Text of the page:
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The National Academies

NCHRP 17-107 [Anticipated]

Work Zone Intrusion Frequency and Characteristics

  Project Data
Source: Federal Highway Administration
Funds: $600,000
Staff Responsibility: Leslie C. Harwood
Fiscal Year: 2022

This project has been tentatively selected and a project statement (request for proposals) is expected to be available on this website. The problem statement below will be the starting point for a panel of experts to develop the project statement.

Traffic intrusions into work zones, when they occur, present a significant safety risk to construction, maintenance, and utility workers. According to the Bureau of Labor Statistics Census of Fatal Occupational Injuries, “struck-by” crashes are a major cause of roadway construction worker deaths. Motorists are also at risk when intruding into a work zone, potentially colliding with work equipment and materials. Unfortunately, the rate at which intrusions occur, and the factors that influence that rate, are not well understood at this time. As a result, it is difficult to quantify possible benefits of intrusion mitigation strategies (e.g., use of positive protection, intrusion alarms, etc.) or determine when and where such strategies are cost-effective. Recent advancements in sensor technology (such as 360-degree Lidar, thermal cameras, machine vision, and others) now allow vehicle trajectories to be tracked and could be used to monitor work zones and systematically collect intrusion data. Research is needed to determine which technologies are best suited for this purpose, and then to quantify and characterize intrusions that occur into work zones when using that technology.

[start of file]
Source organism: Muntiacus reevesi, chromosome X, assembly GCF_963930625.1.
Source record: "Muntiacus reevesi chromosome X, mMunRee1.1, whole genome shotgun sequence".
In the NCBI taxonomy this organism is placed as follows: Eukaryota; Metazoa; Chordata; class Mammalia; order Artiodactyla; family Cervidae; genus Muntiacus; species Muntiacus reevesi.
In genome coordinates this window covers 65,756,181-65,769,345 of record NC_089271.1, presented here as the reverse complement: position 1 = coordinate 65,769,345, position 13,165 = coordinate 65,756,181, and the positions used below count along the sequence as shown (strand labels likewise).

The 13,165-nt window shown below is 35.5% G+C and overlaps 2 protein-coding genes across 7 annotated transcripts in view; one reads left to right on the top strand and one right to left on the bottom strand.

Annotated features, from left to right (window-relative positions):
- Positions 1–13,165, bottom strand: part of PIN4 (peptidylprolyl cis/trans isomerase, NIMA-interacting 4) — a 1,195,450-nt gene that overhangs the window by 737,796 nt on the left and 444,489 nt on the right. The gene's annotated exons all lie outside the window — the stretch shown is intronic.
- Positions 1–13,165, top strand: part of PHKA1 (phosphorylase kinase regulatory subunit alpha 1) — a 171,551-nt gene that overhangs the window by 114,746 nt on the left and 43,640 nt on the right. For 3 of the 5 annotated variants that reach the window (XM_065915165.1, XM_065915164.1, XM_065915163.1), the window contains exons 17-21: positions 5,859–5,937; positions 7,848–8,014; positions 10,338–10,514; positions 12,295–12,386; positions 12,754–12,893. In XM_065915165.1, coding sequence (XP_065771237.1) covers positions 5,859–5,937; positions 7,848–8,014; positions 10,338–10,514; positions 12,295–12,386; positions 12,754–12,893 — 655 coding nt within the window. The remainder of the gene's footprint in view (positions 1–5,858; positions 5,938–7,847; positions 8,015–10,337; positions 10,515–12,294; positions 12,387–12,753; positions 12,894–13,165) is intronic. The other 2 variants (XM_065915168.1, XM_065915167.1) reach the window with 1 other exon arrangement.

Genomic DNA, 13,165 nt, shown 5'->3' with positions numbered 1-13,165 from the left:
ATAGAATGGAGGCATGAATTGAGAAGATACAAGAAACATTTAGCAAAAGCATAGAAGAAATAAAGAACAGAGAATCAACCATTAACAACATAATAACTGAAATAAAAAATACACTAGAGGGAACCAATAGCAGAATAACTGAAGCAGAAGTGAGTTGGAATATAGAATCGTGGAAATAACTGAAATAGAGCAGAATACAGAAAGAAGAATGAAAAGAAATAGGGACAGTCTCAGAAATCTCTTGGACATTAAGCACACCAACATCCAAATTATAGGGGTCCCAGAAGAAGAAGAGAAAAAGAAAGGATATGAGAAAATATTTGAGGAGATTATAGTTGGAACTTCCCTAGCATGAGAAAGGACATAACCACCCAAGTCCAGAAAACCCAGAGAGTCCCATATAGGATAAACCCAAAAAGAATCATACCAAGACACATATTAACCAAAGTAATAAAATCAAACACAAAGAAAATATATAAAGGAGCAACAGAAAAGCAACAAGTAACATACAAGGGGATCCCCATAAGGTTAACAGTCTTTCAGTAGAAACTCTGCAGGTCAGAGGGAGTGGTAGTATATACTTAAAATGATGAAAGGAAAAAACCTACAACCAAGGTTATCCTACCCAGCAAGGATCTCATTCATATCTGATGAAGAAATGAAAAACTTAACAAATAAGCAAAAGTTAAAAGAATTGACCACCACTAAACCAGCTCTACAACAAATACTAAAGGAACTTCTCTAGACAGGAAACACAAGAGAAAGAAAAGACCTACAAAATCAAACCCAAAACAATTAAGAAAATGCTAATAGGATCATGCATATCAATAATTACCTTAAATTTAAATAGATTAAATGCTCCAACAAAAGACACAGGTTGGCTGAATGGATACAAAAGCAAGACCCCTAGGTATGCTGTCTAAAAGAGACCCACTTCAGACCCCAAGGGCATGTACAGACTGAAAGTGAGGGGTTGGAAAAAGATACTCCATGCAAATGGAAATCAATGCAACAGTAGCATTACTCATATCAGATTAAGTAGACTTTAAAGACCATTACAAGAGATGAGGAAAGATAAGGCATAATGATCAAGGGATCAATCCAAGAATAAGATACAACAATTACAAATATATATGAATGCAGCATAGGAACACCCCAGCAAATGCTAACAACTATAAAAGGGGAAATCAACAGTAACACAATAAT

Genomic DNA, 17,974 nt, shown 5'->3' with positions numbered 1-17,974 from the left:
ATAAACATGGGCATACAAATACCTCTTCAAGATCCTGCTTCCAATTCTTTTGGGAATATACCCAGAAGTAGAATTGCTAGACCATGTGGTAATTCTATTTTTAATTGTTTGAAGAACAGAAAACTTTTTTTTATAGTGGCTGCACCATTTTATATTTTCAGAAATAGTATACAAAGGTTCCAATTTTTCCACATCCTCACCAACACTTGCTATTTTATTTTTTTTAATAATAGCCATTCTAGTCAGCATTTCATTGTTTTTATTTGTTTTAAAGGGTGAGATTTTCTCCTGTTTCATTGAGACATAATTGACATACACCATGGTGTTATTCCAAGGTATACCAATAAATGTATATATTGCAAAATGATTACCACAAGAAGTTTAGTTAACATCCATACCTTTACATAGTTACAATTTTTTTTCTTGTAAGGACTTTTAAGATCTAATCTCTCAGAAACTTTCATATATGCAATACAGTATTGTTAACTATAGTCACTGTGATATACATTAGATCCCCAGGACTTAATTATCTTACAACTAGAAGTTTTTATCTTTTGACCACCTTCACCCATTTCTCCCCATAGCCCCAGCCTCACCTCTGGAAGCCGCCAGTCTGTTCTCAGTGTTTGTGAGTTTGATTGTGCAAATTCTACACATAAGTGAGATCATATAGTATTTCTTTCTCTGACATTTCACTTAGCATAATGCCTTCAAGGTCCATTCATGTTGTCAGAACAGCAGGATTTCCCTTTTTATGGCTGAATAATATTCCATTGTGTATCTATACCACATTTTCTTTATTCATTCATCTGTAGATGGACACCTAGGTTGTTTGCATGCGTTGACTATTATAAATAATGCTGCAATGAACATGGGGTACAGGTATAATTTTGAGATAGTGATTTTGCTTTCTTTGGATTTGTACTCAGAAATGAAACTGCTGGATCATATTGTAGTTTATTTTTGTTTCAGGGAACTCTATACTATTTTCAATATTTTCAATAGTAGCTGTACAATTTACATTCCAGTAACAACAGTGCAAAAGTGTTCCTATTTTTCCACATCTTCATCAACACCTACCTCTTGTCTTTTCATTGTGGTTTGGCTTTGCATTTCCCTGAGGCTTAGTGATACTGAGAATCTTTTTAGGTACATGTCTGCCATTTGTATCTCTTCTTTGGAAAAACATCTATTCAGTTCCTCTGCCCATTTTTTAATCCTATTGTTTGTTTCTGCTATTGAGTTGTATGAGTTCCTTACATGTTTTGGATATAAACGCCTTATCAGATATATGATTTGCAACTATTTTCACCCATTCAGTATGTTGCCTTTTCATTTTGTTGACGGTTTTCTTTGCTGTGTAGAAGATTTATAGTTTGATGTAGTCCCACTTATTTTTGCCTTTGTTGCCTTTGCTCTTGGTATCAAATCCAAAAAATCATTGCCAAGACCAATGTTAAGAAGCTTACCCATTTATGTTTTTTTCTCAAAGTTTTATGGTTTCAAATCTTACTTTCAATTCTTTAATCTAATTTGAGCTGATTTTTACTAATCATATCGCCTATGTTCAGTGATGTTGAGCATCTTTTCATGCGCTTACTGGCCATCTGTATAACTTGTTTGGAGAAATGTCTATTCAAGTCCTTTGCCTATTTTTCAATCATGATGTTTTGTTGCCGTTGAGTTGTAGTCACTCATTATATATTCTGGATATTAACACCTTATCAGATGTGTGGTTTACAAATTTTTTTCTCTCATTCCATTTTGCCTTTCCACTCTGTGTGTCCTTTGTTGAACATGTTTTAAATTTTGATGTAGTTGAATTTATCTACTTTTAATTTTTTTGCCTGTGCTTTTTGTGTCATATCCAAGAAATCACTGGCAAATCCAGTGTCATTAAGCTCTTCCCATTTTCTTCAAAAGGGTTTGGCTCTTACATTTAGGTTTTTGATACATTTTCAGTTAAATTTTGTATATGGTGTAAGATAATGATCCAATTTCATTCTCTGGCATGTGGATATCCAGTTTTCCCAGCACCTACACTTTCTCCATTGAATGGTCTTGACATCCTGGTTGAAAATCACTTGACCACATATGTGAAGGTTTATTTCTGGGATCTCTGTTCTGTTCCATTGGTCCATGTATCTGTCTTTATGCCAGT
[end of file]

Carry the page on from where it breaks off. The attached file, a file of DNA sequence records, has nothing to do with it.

The objectives of this research are to (1) perform an assessment of the technologies and methods available to detect work zone intrusions; (2) use appropriate technologies and methods to collect data on work zone intrusion frequency and characteristics at a sampling of work zones nationally; and (3) develop predictive models and methods to estimate intrusion likelihood as a function of key roadway, traffic, and work zone variables based on the collected data to improve work zone safety management decision-making.

Current regulation (23 CFR 630 subpart K) requires consideration and management of road user and worker safety in work zones. The processes, procedures, and/or guidance shall address the use of positive protection devices, exposure control measures, other traffic control measures including uniformed law enforcement officers, and the safe entry/exit of work vehicles onto/from the travel lanes. Data on actual intrusions is urgently needed to assist agencies in making work zone safety management decisions.

 

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